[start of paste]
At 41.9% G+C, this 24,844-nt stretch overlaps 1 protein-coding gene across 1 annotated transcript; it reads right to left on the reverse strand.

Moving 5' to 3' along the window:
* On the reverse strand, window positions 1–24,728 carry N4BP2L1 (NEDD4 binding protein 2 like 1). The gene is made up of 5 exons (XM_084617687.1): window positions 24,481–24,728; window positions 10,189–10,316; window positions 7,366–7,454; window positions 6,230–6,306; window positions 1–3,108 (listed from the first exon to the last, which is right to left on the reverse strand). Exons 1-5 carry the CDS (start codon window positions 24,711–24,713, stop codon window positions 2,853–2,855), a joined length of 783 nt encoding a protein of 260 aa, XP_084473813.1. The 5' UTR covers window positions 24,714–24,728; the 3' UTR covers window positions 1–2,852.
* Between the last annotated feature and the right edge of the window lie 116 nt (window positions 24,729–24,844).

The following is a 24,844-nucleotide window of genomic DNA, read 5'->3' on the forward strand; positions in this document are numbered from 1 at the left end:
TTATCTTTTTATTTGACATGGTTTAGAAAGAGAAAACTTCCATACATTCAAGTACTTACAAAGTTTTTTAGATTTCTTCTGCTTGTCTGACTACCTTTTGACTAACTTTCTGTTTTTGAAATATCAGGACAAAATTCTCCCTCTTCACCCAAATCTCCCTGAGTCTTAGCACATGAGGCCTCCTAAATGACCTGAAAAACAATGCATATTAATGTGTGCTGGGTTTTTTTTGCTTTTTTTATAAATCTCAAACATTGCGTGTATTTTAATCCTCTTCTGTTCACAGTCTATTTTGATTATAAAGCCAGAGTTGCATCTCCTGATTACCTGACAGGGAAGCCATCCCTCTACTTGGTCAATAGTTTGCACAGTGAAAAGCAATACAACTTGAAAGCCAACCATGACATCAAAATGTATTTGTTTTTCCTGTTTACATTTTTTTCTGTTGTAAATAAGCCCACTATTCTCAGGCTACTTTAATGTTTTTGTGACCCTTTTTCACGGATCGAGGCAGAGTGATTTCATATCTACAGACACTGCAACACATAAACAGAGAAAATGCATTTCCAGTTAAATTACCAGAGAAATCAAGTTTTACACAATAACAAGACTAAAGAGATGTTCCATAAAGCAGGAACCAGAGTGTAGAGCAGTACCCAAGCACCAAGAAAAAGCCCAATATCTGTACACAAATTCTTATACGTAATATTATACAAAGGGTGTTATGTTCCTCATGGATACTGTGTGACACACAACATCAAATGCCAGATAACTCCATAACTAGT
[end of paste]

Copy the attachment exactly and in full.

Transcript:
At 41.9% G+C, this 24,844-nt stretch overlaps 1 protein-coding gene across 1 annotated transcript; it reads right to left on the reverse strand.

Moving 5' to 3' along the window:
* On the reverse strand, window positions 1–24,728 carry N4BP2L1 (NEDD4 binding protein 2 like 1). The gene is made up of 5 exons (XM_084617687.1): window positions 24,481–24,728; window positions 10,189–10,316; window positions 7,366–7,454; window positions 6,230–6,306; window positions 1–3,108 (listed from the first exon to the last, which is right to left on the reverse strand). Exons 1-5 carry the CDS (start codon window positions 24,711–24,713, stop codon window positions 2,853–2,855), a joined length of 783 nt encoding a protein of 260 aa, XP_084473813.1. The 5' UTR covers window positions 24,714–24,728; the 3' UTR covers window positions 1–2,852.
* Between the last annotated feature and the right edge of the window lie 116 nt (window positions 24,729–24,844).

The following is a 24,844-nucleotide window of genomic DNA, read 5'->3' on the forward strand; positions in this document are numbered from 1 at the left end:
TTATCTTTTTATTTGACATGGTTTAGAAAGAGAAAACTTCCATACATTCAAGTACTTACAAAGTTTTTTAGATTTCTTCTGCTTGTCTGACTACCTTTTGACTAACTTTCTGTTTTTGAAATATCAGGACAAAATTCTCCCTCTTCACCCAAATCTCCCTGAGTCTTAGCACATGAGGCCTCCTAAATGACCTGAAAAACAATGCATATTAATGTGTGCTGGGTTTTTTTTGCTTTTTTTATAAATCTCAAACATTGCGTGTATTTTAATCCTCTTCTGTTCACAGTCTATTTTGATTATAAAGCCAGAGTTGCATCTCCTGATTACCTGACAGGGAAGCCATCCCTCTACTTGGTCAATAGTTTGCACAGTGAAAAGCAATACAACTTGAAAGCCAACCATGACATCAAAATGTATTTGTTTTTCCTGTTTACATTTTTTTCTGTTGTAAATAAGCCCACTATTCTCAGGCTACTTTAATGTTTTTGTGACCCTTTTTCACGGATCGAGGCAGAGTGATTTCATATCTACAGACACTGCAACACATAAACAGAGAAAATGCATTTCCAGTTAAATTACCAGAGAAATCAAGTTTTACACAATAACAAGACTAAAGAGATGTTCCATAAAGCAGGAACCAGAGTGTAGAGCAGTACCCAAGCACCAAGAAAAAGCCCAATATCTGTACACAAATTCTTATACGTAATATTATACAAAGGGTGTTATGTTCCTCATGGATACTGTGTGACACACAACATCAAATGCCAGATAACTCCATAACTAGT